When you have auto-immune aggravation, a condition can develop called Hashimoto's thyroiditis. Antibodies attack the gland which can cause swelling, voice changes, difficulty swallowing, and usually fatigue. You might want to get a full thyroid panel done NOT just a TSH (thyroid stimulating hormone) like many doctors request. This website explains the labs:    http://www.tiredthyroid.com/?s=Lab+work

 

This is easily detected and treated with thyroid meds.  If you choose not to, you may get ever increasing symptoms. This may explain the need for the naps.  Please look into it. It will not magically correct itself.

 

Hope this provides useful information.

 

Last December I did go hypo. TSH was starting to from a normal range to 12. I was hardly sleeping at the point of testing, perhaps 1-3 hours a night for a month and a half. I ended up taking levothyroxine but my God, I couldn't tolerate it. After 9 days I quit, it felt like it was burning a hole in my brain and my chest hurt so bad. Since then I've had my TSH levels checked and they come back normal.

 

I do have issues with energy. I literally feel like I'm going to drop dead if I go for a walk around the block. Also like you mentioned, I'm starting to get the forced sleep episodes.

 

My Dr keeps telling me my thyroid panel is fine. What exactly do I need tested?

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With Hashimoto's, when the gland is underachieving you get fatigue, hair loss, poor temp control, but when the antibodies actually destroy some thyroid tissue, you can get temporarily too much as the tissue releases a bunch at once. Normally the thyroid puts out about 100mcg of T4 (storage form) and 10mcg of T3 (active form) per day. The idea is that T4 is converted in the tissues to active T3 as needed.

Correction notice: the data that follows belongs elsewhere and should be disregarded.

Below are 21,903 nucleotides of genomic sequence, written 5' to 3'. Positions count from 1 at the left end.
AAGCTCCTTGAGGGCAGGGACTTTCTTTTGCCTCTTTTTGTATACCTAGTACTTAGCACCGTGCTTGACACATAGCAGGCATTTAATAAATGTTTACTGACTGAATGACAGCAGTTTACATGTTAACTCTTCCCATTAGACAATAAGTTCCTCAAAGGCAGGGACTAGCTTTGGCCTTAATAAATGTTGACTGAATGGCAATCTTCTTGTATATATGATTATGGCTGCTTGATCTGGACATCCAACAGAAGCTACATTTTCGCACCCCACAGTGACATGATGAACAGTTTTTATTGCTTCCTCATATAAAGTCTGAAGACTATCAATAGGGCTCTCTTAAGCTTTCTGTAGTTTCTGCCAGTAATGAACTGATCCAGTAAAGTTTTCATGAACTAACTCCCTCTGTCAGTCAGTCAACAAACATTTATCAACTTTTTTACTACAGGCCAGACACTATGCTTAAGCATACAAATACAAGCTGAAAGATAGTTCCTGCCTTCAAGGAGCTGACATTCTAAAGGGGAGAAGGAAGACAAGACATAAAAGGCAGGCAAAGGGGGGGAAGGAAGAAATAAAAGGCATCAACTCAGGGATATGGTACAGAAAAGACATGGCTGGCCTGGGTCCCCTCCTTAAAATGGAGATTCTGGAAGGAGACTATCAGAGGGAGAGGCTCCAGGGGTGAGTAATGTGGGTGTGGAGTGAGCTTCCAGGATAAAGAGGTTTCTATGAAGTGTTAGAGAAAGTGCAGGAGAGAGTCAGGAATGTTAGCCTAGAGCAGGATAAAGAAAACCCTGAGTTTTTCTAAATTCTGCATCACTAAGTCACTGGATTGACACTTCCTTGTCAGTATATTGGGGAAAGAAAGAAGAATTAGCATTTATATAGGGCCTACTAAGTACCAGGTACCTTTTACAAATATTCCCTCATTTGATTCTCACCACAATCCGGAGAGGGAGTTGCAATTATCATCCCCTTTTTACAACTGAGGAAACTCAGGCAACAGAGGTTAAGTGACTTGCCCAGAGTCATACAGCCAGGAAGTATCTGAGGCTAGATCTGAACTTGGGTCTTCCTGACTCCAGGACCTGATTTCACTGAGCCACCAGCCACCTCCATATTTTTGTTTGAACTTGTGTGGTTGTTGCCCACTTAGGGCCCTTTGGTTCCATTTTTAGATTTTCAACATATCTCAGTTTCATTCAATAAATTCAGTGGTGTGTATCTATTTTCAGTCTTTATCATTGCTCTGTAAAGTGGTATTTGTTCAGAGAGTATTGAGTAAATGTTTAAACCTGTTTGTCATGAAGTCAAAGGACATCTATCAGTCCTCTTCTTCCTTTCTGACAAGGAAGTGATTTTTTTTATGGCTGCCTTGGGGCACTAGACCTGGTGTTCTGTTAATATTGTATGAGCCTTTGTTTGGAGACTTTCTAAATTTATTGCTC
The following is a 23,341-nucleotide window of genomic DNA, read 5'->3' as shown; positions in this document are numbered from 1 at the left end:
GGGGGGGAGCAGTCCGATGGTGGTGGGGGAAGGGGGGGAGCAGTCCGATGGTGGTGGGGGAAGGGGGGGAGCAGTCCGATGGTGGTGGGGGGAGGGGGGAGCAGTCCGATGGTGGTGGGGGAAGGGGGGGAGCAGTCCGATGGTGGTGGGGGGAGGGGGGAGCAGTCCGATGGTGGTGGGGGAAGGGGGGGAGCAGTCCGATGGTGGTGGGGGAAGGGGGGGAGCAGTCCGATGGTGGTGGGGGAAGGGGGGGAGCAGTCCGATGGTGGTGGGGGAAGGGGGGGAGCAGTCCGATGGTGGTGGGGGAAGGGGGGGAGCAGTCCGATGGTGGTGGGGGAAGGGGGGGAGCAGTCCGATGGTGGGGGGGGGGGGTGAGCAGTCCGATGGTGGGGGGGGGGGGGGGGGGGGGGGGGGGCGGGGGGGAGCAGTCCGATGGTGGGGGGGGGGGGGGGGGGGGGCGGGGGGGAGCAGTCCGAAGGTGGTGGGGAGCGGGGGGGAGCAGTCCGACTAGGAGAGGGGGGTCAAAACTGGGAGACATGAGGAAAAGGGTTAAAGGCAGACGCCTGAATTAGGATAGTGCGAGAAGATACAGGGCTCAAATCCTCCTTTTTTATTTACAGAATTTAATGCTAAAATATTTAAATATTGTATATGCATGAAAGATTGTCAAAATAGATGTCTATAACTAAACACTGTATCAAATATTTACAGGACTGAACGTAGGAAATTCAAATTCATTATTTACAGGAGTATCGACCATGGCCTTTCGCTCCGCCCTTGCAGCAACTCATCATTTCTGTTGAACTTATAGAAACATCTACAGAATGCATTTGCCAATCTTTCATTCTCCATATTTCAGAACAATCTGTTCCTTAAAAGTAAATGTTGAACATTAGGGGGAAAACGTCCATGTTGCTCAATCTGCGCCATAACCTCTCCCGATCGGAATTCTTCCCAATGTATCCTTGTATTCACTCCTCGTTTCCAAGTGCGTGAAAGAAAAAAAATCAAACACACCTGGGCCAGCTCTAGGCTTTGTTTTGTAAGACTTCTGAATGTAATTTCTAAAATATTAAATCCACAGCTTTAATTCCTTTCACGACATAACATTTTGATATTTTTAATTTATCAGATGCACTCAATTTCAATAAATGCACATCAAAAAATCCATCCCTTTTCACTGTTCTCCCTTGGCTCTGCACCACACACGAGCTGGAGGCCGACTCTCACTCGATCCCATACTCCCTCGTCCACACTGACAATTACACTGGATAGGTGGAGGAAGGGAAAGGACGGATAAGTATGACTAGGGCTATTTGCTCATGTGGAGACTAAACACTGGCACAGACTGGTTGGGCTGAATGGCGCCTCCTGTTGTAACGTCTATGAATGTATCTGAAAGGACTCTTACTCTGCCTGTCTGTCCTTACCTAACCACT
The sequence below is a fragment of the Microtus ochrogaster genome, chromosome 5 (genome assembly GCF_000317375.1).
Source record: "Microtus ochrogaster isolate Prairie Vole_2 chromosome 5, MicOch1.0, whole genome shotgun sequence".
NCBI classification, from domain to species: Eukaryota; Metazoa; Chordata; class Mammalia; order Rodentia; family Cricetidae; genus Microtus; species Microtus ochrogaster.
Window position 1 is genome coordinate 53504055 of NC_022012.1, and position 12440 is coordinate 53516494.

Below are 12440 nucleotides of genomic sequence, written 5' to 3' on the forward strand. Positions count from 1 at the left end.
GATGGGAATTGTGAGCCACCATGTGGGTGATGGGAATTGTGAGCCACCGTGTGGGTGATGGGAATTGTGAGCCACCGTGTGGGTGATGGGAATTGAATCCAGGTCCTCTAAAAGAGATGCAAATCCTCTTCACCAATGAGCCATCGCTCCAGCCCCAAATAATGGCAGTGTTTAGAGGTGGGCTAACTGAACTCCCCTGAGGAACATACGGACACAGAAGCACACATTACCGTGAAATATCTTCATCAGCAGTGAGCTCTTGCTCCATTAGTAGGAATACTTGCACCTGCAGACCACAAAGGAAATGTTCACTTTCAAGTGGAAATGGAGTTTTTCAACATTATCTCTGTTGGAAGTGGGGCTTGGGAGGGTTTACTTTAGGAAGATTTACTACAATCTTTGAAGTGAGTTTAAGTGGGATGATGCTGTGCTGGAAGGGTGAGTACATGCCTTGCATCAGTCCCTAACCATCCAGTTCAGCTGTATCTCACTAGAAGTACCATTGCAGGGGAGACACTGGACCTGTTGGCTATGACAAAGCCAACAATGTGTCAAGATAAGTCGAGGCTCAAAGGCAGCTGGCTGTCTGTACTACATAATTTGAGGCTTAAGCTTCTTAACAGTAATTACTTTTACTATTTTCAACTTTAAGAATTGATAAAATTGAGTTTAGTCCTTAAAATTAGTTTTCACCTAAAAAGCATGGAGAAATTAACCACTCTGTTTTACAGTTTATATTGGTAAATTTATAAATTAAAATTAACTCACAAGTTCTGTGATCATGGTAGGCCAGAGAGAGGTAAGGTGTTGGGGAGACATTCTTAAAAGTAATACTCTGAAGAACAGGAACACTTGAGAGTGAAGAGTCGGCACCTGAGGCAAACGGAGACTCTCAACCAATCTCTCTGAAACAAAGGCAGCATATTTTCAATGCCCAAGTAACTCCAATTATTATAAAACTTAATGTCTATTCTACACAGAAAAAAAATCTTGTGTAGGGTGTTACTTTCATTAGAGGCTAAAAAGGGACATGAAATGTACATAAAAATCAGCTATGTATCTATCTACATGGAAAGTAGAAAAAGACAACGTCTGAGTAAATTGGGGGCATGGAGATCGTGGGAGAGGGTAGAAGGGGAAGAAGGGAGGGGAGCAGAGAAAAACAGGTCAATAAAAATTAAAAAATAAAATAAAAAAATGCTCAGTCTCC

Thyroid panels should include: TSH, T3 free and total, T4 free and total, Thyroid antibodies. I'll give a brief explanation here, but really encourage you to read the Tiredthyroid.com info as she goes into great details and in depth explanations. TSH is the hypothalamus signaling the thyroid gland to make more. Since the brain protects itself, the levels around it can be significantly higher than those in the tissues. Your level of 12 is high enough to give horrible symptoms. Despite the lab's normals, a desirable level is a TSH of <1.5. This has been proven to lower cardiovascular risks too.  T3 is the active form, T4 is the storage form. If these total values are high but the "free" is low, there may be a conversion problem. High histamine can drive Hashimoto's. High histamine often happens in WD.    https://www.restartmed.com/t3-and-t4/

 

Adequate T3 has actually been used to treat patients for depression, bipolar, and OCD. That's how important it is for the brain's well being. T3 acts on GABA like receptors.  (STARR report) T3 is the gasoline of the engine in the cells and literally determines energy production.

 

Please be aware, you need to look at things around the house that might make this worse.  There is a chemical called oxybenzone that is ubiquitously put in almost all hair care, skin care products, lip balms, and sunscreens. It decreases thyroid output. It is also in almost all women's cosmetics, especially anti-aging products.  This stuff is so bad the state of HI and other places has banned sunscreens with it as it kills off the coral reefs.  It also contaminates any lakes or reservoirs where people swim with it on, killing the fish. CDC did a study on some 6000 people and found even little kids had very high levels in their blood. This cannot be good for anyone.

 

Also look at some supplements.  Vitamin A is required to convert T4 to T3. Low selenium and iodine equally harm the thyroid. If you can stand it, liver and kidney meats provide many things to nourish the thyroid. Good fats help make all hormones: butter, ghee, fish oil, etc.

 

Encourage everyone to read up on the thyroid and it's problems during WD. Explains a lot.